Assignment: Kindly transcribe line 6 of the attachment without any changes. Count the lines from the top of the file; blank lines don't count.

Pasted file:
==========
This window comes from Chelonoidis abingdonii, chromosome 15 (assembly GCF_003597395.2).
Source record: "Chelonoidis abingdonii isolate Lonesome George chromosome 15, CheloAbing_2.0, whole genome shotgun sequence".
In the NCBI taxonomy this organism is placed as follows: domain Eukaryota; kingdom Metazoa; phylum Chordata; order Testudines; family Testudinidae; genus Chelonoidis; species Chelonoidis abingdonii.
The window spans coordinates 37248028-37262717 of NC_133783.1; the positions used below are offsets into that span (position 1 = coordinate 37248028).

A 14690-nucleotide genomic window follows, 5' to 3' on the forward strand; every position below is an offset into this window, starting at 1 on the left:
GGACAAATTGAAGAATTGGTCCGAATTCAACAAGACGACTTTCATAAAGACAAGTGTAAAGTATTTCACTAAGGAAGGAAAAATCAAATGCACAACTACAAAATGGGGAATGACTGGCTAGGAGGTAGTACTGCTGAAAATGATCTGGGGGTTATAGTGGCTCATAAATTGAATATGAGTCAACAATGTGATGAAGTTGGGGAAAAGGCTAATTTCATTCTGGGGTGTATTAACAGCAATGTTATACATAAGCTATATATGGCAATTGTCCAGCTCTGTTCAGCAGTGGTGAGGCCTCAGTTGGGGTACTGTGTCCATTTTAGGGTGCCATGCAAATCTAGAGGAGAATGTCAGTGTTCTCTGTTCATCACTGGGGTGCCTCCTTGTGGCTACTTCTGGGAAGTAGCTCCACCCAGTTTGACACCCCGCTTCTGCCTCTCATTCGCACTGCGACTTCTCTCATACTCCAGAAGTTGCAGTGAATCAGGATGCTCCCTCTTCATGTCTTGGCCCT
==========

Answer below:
GGACAAATTGAAGAATTGGTCCGAATTCAACAAGACGACTTTCATAAAGACAAGTGTAAAGTATTTCACTAAGGAAGGAAAAATCAAATGCACAACTACAAAATGGGGAATGACTGGCTAGGAGGTAGTACTGCTGAAAATGATCTGGGGGTTATAGTGGCTCATAAATTGAATATGAGTCAACAATGTGATGAAGTTGGGGAAAAGGCTAATTTCATTCTGGGGTGTATTAACAGCAATGTTATACATAAGCTATATATGGCAATTGTCCAGCTCTGTTCAGCAGTGGTGAGGCCTCAGTTGGGGTACTGTGTCCATTTTAGGGTGCCATGCAAATCTAGAGGAGAATGTCAGTGTTCTCTGTTCATCACTGGGGTGCCTCCTTGTGGCTACTTCTGGGAAGTAGCTCCACCCAGTTTGACACCCCGCTTCTGCCTCTCATTCGCACTGCGACTTCTCTCATACTCCAGAAGTTGCAGTGAATCAGGATGCTCCCTCTTCATGTCTTGGCCCT